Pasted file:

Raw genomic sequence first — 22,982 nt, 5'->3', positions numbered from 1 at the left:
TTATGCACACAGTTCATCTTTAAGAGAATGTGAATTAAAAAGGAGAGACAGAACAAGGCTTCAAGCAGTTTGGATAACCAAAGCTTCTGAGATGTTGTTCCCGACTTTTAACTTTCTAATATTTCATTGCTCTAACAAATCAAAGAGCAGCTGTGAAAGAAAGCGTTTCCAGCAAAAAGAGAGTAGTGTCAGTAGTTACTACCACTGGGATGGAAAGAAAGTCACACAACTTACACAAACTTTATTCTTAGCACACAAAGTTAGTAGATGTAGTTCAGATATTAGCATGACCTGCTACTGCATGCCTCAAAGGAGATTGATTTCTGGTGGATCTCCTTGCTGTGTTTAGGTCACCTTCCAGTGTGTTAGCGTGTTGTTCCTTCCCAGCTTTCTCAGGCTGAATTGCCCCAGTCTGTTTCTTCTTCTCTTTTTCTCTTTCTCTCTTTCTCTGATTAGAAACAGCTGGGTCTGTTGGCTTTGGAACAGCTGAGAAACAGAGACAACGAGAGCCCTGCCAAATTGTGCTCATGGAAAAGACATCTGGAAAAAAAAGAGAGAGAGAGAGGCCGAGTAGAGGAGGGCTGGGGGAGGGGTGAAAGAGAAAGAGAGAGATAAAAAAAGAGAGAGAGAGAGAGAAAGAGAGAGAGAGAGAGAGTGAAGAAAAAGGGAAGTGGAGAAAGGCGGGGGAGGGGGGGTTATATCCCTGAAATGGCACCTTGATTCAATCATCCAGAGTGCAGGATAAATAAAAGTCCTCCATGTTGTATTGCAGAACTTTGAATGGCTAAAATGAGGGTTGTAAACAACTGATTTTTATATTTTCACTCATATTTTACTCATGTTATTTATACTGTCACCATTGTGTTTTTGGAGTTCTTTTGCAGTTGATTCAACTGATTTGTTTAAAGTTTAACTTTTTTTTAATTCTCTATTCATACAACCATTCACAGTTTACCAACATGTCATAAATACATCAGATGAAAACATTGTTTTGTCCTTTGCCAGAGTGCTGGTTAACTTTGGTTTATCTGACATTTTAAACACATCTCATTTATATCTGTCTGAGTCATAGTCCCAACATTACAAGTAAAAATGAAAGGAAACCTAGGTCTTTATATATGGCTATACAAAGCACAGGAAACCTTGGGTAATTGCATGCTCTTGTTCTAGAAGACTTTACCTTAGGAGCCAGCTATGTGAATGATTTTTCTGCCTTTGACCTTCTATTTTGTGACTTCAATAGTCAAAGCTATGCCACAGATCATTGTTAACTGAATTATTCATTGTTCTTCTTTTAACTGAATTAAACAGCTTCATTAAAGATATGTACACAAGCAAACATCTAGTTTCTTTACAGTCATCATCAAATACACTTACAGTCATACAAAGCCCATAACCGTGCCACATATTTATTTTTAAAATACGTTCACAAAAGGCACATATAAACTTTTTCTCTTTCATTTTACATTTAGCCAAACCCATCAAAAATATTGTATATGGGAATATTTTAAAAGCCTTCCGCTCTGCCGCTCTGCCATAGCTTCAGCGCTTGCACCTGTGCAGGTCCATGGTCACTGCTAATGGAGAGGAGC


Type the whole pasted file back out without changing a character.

Raw genomic sequence first — 22,982 nt, 5'->3', positions numbered from 1 at the left:
TTATGCACACAGTTCATCTTTAAGAGAATGTGAATTAAAAAGGAGAGACAGAACAAGGCTTCAAGCAGTTTGGATAACCAAAGCTTCTGAGATGTTGTTCCCGACTTTTAACTTTCTAATATTTCATTGCTCTAACAAATCAAAGAGCAGCTGTGAAAGAAAGCGTTTCCAGCAAAAAGAGAGTAGTGTCAGTAGTTACTACCACTGGGATGGAAAGAAAGTCACACAACTTACACAAACTTTATTCTTAGCACACAAAGTTAGTAGATGTAGTTCAGATATTAGCATGACCTGCTACTGCATGCCTCAAAGGAGATTGATTTCTGGTGGATCTCCTTGCTGTGTTTAGGTCACCTTCCAGTGTGTTAGCGTGTTGTTCCTTCCCAGCTTTCTCAGGCTGAATTGCCCCAGTCTGTTTCTTCTTCTCTTTTTCTCTTTCTCTCTTTCTCTGATTAGAAACAGCTGGGTCTGTTGGCTTTGGAACAGCTGAGAAACAGAGACAACGAGAGCCCTGCCAAATTGTGCTCATGGAAAAGACATCTGGAAAAAAAAGAGAGAGAGAGAGGCCGAGTAGAGGAGGGCTGGGGGAGGGGTGAAAGAGAAAGAGAGAGATAAAAAAAGAGAGAGAGAGAGAGAAAGAGAGAGAGAGAGAGAGTGAAGAAAAAGGGAAGTGGAGAAAGGCGGGGGAGGGGGGGTTATATCCCTGAAATGGCACCTTGATTCAATCATCCAGAGTGCAGGATAAATAAAAGTCCTCCATGTTGTATTGCAGAACTTTGAATGGCTAAAATGAGGGTTGTAAACAACTGATTTTTATATTTTCACTCATATTTTACTCATGTTATTTATACTGTCACCATTGTGTTTTTGGAGTTCTTTTGCAGTTGATTCAACTGATTTGTTTAAAGTTTAACTTTTTTTTAATTCTCTATTCATACAACCATTCACAGTTTACCAACATGTCATAAATACATCAGATGAAAACATTGTTTTGTCCTTTGCCAGAGTGCTGGTTAACTTTGGTTTATCTGACATTTTAAACACATCTCATTTATATCTGTCTGAGTCATAGTCCCAACATTACAAGTAAAAATGAAAGGAAACCTAGGTCTTTATATATGGCTATACAAAGCACAGGAAACCTTGGGTAATTGCATGCTCTTGTTCTAGAAGACTTTACCTTAGGAGCCAGCTATGTGAATGATTTTTCTGCCTTTGACCTTCTATTTTGTGACTTCAATAGTCAAAGCTATGCCACAGATCATTGTTAACTGAATTATTCATTGTTCTTCTTTTAACTGAATTAAACAGCTTCATTAAAGATATGTACACAAGCAAACATCTAGTTTCTTTACAGTCATCATCAAATACACTTACAGTCATACAAAGCCCATAACCGTGCCACATATTTATTTTTAAAATACGTTCACAAAAGGCACATATAAACTTTTTCTCTTTCATTTTACATTTAGCCAAACCCATCAAAAATATTGTATATGGGAATATTTTAAAAGCCTTCCGCTCTGCCGCTCTGCCATAGCTTCAGCGCTTGCACCTGTGCAGGTCCATGGTCACTGCTAATGGAGAGGAGC